VanEck ETF Combines ESG With Moat Approach

The new fund offers a sustainable angle on the firm’s 'wide moat' methodology.

Reviewed by: Heather Bell
Edited by: Heather Bell

Today, VanEck launched an ESG-flavored follow-up to its popular $6.7 billion VanEck Morningstar Wide Moat ETF (MOAT). The methodology of the new fund, the Morningstar ESG Moat ETF (MOTE), combines Morningstar’s analytics capabilities with the ESG knowledge of its Sustainalytics subsidiary.

MOTE comes with an expense ratio of 0.49%, 2 basis points more than MOAT, and lists on Cboe Global Markets.

“It's really just identifying companies that have done a good job essentially addressing and managing material ESG issues, and then that is paired with a more traditional equity research process, the process of identifying companies with a long-term competitive advantage,” said Brandon Rakszawski, VanEck’s director of ETF product development, who notes that there has been increased demand for sustainable investments and that assets have increased in the space.

Like MOAT’s approach, MOTE tracks an index that looks for companies that are both attractively priced and have a solid competitive advantage over their rivals, otherwise known as a “moat,” a concept popularized by Warren Buffett. According to MOTE’s prospectus, when defining a firm’s competitive advantage, the index methodology looks at criteria like customer switching costs, internal cost advantages, intangible assets, network effects and efficient scale.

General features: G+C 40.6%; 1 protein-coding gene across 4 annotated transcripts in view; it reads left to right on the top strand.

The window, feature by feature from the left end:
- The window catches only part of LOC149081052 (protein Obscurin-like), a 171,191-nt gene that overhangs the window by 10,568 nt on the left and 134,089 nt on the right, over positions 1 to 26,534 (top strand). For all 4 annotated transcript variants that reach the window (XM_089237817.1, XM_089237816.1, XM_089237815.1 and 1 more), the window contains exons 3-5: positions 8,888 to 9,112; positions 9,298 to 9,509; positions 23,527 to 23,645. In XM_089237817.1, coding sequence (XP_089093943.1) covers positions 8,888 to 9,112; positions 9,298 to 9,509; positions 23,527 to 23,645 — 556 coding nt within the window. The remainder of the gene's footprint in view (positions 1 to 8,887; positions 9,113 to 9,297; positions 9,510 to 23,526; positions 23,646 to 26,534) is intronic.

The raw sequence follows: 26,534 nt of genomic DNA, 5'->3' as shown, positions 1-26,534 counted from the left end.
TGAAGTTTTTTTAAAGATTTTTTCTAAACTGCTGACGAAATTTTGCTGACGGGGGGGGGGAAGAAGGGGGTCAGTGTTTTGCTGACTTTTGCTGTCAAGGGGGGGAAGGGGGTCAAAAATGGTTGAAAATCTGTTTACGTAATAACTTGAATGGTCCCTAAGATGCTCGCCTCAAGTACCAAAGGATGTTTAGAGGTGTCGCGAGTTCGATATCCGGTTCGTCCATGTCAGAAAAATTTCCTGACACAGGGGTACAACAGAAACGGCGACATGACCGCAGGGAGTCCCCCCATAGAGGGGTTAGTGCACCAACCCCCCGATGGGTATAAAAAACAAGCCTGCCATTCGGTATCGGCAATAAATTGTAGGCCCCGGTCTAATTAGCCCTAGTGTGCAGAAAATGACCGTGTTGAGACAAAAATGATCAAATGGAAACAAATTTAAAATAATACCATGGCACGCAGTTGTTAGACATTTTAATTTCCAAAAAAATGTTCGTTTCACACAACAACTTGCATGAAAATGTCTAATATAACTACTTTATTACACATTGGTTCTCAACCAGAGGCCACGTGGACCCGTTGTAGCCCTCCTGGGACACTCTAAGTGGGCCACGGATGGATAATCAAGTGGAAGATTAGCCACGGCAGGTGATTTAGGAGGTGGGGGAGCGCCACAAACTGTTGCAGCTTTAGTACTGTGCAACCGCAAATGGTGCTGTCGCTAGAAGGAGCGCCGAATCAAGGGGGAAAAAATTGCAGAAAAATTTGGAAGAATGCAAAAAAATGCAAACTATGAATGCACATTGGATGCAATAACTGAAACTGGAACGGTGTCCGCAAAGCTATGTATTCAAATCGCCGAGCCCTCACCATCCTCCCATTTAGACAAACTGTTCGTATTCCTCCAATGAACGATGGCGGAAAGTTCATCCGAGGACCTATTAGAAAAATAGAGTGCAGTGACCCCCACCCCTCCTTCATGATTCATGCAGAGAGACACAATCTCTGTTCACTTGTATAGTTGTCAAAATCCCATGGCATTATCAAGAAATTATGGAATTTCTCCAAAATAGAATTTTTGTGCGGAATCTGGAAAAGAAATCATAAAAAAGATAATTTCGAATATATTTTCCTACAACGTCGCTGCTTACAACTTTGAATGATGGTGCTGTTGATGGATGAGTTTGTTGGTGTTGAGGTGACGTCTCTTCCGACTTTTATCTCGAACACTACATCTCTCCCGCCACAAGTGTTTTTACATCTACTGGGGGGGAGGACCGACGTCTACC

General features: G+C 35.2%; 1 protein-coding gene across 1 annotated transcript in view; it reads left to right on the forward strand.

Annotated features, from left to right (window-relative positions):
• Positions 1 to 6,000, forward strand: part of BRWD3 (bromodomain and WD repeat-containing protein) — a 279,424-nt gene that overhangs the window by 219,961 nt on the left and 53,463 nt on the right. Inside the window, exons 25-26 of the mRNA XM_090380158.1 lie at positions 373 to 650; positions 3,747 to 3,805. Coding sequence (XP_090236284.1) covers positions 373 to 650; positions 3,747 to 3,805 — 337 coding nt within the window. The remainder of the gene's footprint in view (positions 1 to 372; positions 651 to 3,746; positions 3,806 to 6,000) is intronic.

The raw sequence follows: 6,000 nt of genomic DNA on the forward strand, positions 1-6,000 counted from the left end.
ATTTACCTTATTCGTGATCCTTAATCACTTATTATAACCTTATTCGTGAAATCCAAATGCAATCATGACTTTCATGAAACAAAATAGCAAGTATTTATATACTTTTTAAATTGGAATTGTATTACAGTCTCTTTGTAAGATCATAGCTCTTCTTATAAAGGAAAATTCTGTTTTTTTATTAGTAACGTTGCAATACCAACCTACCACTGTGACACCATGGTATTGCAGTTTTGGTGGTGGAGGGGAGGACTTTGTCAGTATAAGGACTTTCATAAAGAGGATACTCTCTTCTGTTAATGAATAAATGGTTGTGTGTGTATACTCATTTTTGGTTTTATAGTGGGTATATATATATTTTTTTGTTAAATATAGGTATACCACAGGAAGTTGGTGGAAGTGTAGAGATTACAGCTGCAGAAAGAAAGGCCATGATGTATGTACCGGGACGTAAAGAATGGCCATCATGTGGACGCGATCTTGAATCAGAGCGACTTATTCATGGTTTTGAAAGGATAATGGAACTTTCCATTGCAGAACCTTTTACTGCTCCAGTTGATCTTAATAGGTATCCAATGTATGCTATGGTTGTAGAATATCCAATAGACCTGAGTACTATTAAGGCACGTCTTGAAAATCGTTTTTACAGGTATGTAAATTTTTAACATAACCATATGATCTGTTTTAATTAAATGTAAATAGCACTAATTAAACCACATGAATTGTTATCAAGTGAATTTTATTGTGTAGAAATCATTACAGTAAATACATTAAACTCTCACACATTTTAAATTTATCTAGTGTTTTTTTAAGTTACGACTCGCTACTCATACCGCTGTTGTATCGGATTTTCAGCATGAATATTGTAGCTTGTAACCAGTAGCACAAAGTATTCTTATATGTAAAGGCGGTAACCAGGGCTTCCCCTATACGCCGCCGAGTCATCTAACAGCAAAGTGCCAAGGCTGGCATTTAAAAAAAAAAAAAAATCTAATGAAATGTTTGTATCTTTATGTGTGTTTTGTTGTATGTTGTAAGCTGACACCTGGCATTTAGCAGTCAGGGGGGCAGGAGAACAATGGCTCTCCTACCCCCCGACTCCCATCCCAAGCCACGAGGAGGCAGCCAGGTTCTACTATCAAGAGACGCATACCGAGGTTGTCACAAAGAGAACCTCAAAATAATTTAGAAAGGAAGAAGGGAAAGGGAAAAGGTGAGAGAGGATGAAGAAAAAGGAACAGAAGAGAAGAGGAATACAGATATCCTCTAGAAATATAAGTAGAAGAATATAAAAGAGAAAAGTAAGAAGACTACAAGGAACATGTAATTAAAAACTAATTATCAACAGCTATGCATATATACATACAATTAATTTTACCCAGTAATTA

However, the new fund goes a step further than its predecessor and adds an ESG overlay that takes into account ESG-related risks. Morningstar acquired ESG ratings and research firm Sustainalytics last year, and has applied its data to its wide moat methodology. The process screens out firms with high ESG risk ratings, significant business controversies and high levels of carbon risk, as well as those with involvement in the weapons, coal or tobacco industries, the fund document says.

MOTE’s underlying index included 60 companies as of the end of August, and splits its portfolio into two parts. One half rebalances in June and the other rebalances in  December, with components equally weighted within each half, according to the document.

Contact Heather Bell at [email protected]

Heather Bell is a former managing editor of She has also held editorial positions at Dow Jones Indexes and Lehman Brothers. Bell is a graduate of Dartmouth college and resides in the Denver area with her two dogs.